A humanitarian’s painstaking work to transform desert-like landscapes into thriving forests and farmland has been hailed a game-changer for combating famine and deforestation.
World Vision’s Tony Rinaudo has won the Right Livelihood Award, also known as the ‘Alternative Nobel Prize’, after more than 35 years working across Asia and Africa.
“Most people don’t realize that protecting the environment can help reduce hunger. Having trees on your land or forests nearby helps improve soil fertility, reduces rain runoff and boosts crop yields,” Rinaudo said.
“They even help mitigate the effects of climate change for some of the world’s poorest, most vulnerable people.”
|Demonstrating pruning techniques|
Rinaudo was travelling in Niger in 1983, when he encountered a dilemma with the tree-planting movement.
“The international community was planting trees, but many of these trees kept dying. They wouldn’t survive the drought, while people were chopping them down because they desperately needed wood for fuel, shelter and to sell,” Rinaudo said.
Rinaudo was in the middle of barren landscape in Niger in 1983, when he made a surprise discovery that there was an existing underground network of tree roots struggling to grow. He realized he could train local farmers to help these trees to grow by educating them about the benefits of trees and teaching them a technique to prune them with a sharp knife.
The simple method is called Farmer Managed Natural Regeneration, also known as FMNR. Since the 1980s, it has been credited with helping restore six million hectares of forest in Niger.
“In these areas, farmers say they’ve been able to double their crop yields and incomes. They’re now producing enough food to feed an extra 2.5 million people a year,” Rinaudo said.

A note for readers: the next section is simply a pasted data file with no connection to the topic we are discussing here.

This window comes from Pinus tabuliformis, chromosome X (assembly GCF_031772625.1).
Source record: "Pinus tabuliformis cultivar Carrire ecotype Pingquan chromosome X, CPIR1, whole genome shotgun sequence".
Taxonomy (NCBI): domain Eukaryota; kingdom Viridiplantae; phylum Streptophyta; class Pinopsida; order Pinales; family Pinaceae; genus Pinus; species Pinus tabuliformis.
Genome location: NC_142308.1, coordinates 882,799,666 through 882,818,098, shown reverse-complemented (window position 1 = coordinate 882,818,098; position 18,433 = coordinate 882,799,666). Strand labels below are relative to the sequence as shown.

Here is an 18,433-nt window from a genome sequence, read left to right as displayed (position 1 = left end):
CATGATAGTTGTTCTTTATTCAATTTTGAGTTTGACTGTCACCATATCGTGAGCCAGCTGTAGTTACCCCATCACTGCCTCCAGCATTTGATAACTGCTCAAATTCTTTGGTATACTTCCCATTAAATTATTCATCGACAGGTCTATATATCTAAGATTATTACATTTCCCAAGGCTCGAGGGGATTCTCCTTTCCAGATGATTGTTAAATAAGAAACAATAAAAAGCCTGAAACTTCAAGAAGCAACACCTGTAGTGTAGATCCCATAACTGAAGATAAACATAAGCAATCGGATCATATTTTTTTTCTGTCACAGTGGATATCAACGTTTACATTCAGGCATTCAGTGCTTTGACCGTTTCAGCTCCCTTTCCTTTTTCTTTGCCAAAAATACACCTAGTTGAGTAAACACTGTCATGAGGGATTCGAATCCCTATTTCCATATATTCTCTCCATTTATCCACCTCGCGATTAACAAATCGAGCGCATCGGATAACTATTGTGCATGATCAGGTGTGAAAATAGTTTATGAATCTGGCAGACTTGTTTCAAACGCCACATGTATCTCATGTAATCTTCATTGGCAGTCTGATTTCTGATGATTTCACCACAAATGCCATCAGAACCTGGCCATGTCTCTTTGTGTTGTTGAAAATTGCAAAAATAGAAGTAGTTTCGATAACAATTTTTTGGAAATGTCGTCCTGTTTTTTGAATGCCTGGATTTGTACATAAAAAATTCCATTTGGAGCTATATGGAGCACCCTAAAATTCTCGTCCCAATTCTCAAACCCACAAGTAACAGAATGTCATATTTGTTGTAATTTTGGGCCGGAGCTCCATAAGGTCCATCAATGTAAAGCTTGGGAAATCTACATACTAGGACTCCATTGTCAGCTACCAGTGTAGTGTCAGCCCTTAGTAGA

|Before: A region in north-eastern Ghana in 2012 before FMNR|
|After: 2 years later in 2014|
In Humbo, Ethiopia, the green results can literally be seen from space, via satellite images.
Past recipients of the Right Livelihood Award include Syria’s ‘The White Helmets’ and human rights advocate Bianca Jagger.
The award, which is given to four Laureates worldwide each year, recognizes courageous people and organizations offering visionary solutions to the root causes of global problems.
“Tony Rinaudo presents practical solutions to counter desertification, famine and despair. His farmer-managed natural regeneration method has proven to be very successful,” Ole von Uexkull, Executive Director of the Right Livelihood Award Foundation, said.
“If policymakers are ready to support this approach, degraded drylands with an area the combined size of India could be restored.”
Rinaudo and World Vision are now promoting FMNR in 24 countries worldwide.
The Melbourne, Australia resident says he hopes more organizations and policymakers will promote and incorporate environmentally sustainable initiatives like FMNR into development work.
“It’s an honor and it’s also exciting to think what this could mean for FMNR,” he said.
“FMNR isn’t a silver bullet, but it definitely has the potential to play a major role in mitigating climate challenges and reducing world hunger.”
Christopher Shore, World Vision's Chief Development Officer for Economic Empowerment added, "FMNR is an integral part of our THRIVE program to build improved and resilient livelihoods for smallholder farmers. We are immensely proud of Tony, and so glad that FMNR is growing and spreading."